James Lindsay – Tore
Independent – Now available
Already well known as the bassist of Breabach, James lindsay has steadily built a parallel career both as a premier Glasgow bassist, appearing on recordings for a host of other artists, and also as an award-winning composer. The composer in him led to the release of Torus, his second solo album after that of 2017 Strand.
With Torus, James continues to explore music that blends traditional folk and contemporary jazz. For the recording, he recruited a team of eight musicians, familiar names from folklore, others from jazz. On the folk side, there is the fiddler from Rura, Jack smedley and Angus Lyon who, when wearing his Blazin ‘Fiddles hat, usually finds himself at the piano but here plays the accordion. Finally, the traditional Gaelic singer from Skye, Deirdre Graham, manages the song that is part of a track. From the world of jazz comes the electric guitarist Ben macdonald, saxophonist Norman Wilmore and drummer Scott Mackay. James himself has his feet well placed in both camps, contributing to bass guitar with electric guitar, Moog, and other synthesizers. Is also presented John lowrie, an artist who is also well known for bridging folk and jazz. I quoted John’s self-description recently when reviewing the album. Staran, and it certainly bears repeating, “as at home playing complex contemporary jazz on drums as in accompanying Gaelic song on the piano.” However, on Torus, while most certainly contributing to contemporary jazz, it is on keyboards rather than drums. Finally, the percussion skills of Signy Jakobsdottir continually overlap a number of genres but sit very comfortably within Torus.
During the two years he composed Torus, James reflected on man’s connections to the natural world, highlighting the tensions between ancient and modern things, wild and urban places. The album title refers to the cyclical interactions with nature that have always been a part of human existence. The track list on the album cover associates the title of each track with a phrase or two. These make connections with a memory, a scientific snippet, a tradition, whatever crossed James’ mind providing him with inspiration as he worked on the piece.
The first track, Lateral roots, opens with various instruments, both traditional and electronic, bringing in short phrases, layering them until the accordion imposes a melody. As the piece develops, first the electric guitar and then the alto saxophone take over with improvised sounding solos, but perhaps James marked them; it’s his album after all. The track leaves behind an impression of intertwined sonic strands while the next track, Observatory, is very contrasting. With its inspiration being the night sky, it’s no surprise that it initially feels quite ethereal with its waves swirling around. Once the drums set it to a beat, it develops into a piece dominated by a violin melody that could almost be traditional, backed up by James’s adventurous drums, guitars and synthesizers. And, to top it off, there is an exceptional bass passage from him.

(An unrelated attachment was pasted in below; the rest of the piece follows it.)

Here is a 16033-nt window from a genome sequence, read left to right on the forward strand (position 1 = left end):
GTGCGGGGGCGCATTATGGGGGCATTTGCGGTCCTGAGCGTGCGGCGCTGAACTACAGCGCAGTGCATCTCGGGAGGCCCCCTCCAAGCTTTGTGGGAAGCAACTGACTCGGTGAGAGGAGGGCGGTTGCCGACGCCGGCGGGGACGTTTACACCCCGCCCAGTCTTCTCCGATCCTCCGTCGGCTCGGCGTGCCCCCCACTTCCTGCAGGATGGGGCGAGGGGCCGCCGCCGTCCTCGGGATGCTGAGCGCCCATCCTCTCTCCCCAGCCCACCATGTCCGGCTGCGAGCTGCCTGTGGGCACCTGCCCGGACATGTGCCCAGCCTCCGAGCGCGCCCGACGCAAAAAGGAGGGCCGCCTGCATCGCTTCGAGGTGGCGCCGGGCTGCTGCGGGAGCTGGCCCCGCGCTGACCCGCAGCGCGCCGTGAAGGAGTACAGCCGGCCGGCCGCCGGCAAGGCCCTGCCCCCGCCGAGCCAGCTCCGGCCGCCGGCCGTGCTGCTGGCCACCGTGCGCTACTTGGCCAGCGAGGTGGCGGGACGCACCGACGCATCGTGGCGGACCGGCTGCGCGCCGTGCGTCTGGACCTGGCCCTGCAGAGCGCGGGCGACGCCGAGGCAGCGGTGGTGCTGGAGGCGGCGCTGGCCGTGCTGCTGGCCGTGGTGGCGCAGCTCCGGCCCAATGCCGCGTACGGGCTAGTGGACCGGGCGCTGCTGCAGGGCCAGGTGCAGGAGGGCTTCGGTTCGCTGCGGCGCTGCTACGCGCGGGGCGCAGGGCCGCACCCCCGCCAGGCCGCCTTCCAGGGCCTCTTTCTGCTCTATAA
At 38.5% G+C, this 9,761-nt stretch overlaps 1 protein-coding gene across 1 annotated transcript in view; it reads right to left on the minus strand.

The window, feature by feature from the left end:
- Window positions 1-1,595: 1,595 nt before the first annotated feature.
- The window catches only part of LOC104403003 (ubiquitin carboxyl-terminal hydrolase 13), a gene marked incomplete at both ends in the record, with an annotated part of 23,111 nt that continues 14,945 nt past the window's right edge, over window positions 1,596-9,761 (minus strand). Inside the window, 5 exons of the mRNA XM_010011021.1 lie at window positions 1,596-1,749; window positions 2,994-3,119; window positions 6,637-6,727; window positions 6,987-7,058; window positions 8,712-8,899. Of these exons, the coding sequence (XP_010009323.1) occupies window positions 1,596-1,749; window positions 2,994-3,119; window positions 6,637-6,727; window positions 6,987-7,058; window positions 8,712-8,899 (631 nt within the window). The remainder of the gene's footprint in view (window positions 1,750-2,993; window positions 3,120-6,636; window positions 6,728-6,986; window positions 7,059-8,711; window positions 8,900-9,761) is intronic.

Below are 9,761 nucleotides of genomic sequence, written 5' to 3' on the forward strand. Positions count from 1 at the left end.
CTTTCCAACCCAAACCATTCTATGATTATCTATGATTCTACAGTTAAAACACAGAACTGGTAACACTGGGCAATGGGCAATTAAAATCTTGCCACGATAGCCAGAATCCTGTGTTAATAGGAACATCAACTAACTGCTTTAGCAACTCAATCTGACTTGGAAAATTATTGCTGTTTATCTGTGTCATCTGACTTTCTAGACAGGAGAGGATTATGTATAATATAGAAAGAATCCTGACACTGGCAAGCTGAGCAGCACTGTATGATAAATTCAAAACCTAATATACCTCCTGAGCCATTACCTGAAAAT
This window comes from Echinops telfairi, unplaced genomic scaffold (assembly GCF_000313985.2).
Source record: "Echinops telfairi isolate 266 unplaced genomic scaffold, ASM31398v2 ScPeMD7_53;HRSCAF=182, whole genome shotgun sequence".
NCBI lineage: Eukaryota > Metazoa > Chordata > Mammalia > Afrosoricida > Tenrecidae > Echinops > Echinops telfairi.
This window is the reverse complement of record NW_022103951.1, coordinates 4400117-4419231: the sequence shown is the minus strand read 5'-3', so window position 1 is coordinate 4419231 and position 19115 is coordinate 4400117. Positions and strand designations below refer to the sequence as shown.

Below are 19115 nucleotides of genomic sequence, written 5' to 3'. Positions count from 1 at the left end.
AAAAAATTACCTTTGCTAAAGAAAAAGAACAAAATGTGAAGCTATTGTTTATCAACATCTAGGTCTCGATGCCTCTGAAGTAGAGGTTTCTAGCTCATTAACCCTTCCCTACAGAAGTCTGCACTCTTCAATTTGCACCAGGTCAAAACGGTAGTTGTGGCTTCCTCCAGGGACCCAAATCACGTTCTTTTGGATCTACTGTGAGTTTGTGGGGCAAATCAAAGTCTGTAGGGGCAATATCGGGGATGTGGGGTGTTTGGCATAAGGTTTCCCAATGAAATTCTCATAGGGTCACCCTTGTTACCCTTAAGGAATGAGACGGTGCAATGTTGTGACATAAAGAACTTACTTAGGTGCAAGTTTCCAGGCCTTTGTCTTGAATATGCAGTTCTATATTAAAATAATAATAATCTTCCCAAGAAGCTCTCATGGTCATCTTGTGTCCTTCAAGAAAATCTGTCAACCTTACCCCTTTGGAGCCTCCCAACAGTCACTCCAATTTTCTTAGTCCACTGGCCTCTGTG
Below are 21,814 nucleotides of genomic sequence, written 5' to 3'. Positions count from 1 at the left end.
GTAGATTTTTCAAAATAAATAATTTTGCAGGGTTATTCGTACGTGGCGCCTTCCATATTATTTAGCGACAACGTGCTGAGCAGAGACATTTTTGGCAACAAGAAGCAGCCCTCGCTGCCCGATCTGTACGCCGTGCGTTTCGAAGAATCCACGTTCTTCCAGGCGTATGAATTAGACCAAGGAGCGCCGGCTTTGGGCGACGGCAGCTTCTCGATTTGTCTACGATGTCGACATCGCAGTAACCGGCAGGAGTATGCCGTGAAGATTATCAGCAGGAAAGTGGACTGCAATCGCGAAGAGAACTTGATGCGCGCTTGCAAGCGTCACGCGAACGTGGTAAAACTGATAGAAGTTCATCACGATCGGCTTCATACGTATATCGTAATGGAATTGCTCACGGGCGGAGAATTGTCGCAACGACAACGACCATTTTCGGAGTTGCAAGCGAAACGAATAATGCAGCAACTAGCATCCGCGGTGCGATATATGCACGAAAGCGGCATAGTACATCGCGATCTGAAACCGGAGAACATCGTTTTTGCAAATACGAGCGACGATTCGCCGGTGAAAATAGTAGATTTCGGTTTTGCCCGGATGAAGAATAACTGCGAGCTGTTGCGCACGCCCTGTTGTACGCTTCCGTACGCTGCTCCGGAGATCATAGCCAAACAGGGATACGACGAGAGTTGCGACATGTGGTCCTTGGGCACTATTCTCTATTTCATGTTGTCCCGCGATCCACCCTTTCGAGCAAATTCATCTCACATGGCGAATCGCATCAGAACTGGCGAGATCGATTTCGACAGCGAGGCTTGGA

At the heart of the album is a piece that draws inspiration from the collection of truly ancient gneiss that form much of North West Scotland, both on the mainland and in the Hebrides. With its oldest components formed three billion years ago, any contemplation of the rocks of the Lewisian Complex elicits reflections on deep time and on how features of the natural world can maintain a record of events that go beyond far away from human memory. The composition of James takes Lewisian Complex as a title and, in just over ten minutes, is offered a musical version of deep time to develop its own levels of complexity. Passages with strong traditional elements evoke the sound of pipes melting into electric guitar solos that push us into the realm of experimental rock. In the midst of this melee, a saxophone solo becomes a stabilizing influence, giving way to the soothing voice of Deidre singing a passage of Gaelic poetry, Clach-stèidh, written by Ewen Henderson.
An album aimed at bringing together such a wide range of musicians and taking musicians and instruments away from their usual sound requires the best talent in production and recording. Use Glasgow GloWorm Studios and enlist Euan Burton to share the production with him and take care of the recording and mixing, James made sure that the final product was successful on all these levels.
James sums up his thoughts on our cyclical connections with nature in a phrase on the album cover, “Torus is an exploration of the flows that connect us to our world, and a reminder that change is our only constant.” Musically, this has resulted in nine pieces that continually challenge our preconceptions about music made with traditional instruments. At the same time, it is a music that allows the sounds of electric and electronic instruments to sometimes blend with, sometimes to mask the acoustic instruments while always enriching the whole. It’s music that never just stays in the background, demanding your attention as it draws you progressively deeper into its playful sound games, ultimately repaying your passionate attention.
Torus is out now. Order via Bandcamp: https://jameslindsaymusic.bandcamp.com/
Photo credit: Elly Lucas